Zoraima Diaz manages La Puerta, a financial health program of the Community Development Corporation of Brownsville (CDCB), a nonprofit affordable housing organization. She explains how financial health is tied to physical health, and why it is so important for families of all income levels to focus on lowering debt and eventually move into home ownership. According to Diaz, CDCB’s La Puerta program allows clients to participate in “financial therapy” through a variety of asset building services simultaneously to achieve financial stability, resilience and long-term prosperity.
That sounds good to me. So what exactly is considered “financial health”?
Diaz explains, “Financial health means you can pay your bills on time, have money saved for an emergency, and have a plan for your financial future. Financial health is achieved when a family or individual’s every day situation is financially stable, resilient and they are positioned for long-term financial prosperity. For a typical family this would mean that they have enough income each month to meet their basic household needs without depending on high interest credit cards or pay day loans. A family that is financially resilient would be able to draw on savings to cover the cost of an unexpected emergency such as a car repair or a child breaking a limb without having to depend on predatory pay-day or car title loans. Families that have established a plan to fund their retirement and support their children’s higher educational endeavors are on a path to achieve long-term financial health and prosperity.”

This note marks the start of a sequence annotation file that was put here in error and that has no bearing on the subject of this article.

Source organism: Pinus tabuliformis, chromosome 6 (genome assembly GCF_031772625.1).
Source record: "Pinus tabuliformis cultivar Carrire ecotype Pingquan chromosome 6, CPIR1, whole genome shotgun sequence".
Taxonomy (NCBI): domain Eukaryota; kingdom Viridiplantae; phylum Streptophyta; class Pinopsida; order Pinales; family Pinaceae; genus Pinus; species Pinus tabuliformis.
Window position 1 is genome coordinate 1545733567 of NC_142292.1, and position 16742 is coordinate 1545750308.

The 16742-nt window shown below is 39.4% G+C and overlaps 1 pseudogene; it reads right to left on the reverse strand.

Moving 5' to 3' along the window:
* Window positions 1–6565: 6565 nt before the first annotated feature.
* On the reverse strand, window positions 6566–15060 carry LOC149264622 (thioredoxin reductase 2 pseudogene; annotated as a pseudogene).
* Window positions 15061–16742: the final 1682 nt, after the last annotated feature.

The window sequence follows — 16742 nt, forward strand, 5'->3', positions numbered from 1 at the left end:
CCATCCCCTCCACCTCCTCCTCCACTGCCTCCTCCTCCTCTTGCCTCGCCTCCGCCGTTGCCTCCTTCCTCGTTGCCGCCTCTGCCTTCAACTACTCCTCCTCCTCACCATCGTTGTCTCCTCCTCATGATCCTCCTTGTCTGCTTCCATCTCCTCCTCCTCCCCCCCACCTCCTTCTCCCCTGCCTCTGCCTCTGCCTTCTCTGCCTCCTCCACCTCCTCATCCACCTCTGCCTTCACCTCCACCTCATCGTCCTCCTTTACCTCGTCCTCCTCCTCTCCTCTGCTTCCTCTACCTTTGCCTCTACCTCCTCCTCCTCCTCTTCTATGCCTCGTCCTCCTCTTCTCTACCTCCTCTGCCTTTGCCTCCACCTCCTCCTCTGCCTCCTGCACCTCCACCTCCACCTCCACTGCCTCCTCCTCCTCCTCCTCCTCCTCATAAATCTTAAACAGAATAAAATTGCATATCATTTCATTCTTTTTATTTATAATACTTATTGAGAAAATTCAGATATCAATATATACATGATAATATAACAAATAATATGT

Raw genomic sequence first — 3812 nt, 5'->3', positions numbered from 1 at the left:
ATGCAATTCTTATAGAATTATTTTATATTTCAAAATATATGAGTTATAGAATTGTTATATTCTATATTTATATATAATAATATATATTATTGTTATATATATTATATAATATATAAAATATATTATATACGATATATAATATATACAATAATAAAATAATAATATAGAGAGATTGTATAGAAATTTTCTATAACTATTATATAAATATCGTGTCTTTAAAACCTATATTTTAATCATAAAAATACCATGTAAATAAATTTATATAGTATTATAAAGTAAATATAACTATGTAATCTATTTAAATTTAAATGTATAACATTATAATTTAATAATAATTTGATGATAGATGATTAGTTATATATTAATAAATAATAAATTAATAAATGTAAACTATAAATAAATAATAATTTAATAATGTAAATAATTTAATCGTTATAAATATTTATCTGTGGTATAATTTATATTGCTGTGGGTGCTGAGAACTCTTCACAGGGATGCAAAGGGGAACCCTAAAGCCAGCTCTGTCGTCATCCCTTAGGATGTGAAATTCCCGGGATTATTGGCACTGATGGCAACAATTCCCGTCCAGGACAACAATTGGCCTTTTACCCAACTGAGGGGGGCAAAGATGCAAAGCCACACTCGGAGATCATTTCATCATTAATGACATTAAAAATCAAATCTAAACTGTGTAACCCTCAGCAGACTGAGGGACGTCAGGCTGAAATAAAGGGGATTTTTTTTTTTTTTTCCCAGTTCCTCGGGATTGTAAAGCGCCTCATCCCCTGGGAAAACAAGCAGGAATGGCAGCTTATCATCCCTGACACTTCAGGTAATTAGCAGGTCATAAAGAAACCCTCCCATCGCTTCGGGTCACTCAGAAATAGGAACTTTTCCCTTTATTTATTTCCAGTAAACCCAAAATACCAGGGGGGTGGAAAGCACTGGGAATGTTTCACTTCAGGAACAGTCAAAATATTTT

Diaz continues, “This topic is especially important in our area. Brownsville is one of the poorest cities in the country, in one of the poorest regions. Unfortunately low-income working households often find themselves trapped in a cycle of chronic instability on account of their low wages and incongruent income streams. Moreover they navigate a marketplace with a prevalence of aggressively marketed predatory financial products and services and an absence of culturally relevant bilingual financial education.
Households in the Valley often operate in geographic isolation from mainstream financial service institutions while encountering regularly occurring financial challenges.”
Nearly two-thirds (63 percent) of households in Cameron County are liquid asset poor and would not be able to live above the poverty line for three months should they experience a sudden loss of income. One out of two households lack access to adequate financial resources to weather a unexpected economic shock such as unforeseen job loss, divorce or the onset of chronic illness. The liquid asset poverty indicator and the high incidence of households trapped in the cycle of chronic financial instability are indicative of an endemic problem in our community with significant consequences for families’ financial well-being that warrants an innovative and powerful intervention. Financially stable households are better consumers with larger purchasing power, attract businesses, contribute to local revenue and generate a demand for sound financial products and services.”
So not only is the financial health of all of our residents, not just the very wealthy, good for families and individuals, it is good for our community and economy — and it is good for our health! Tu Salud ¡Si Cuenta! (Your Health Matters!).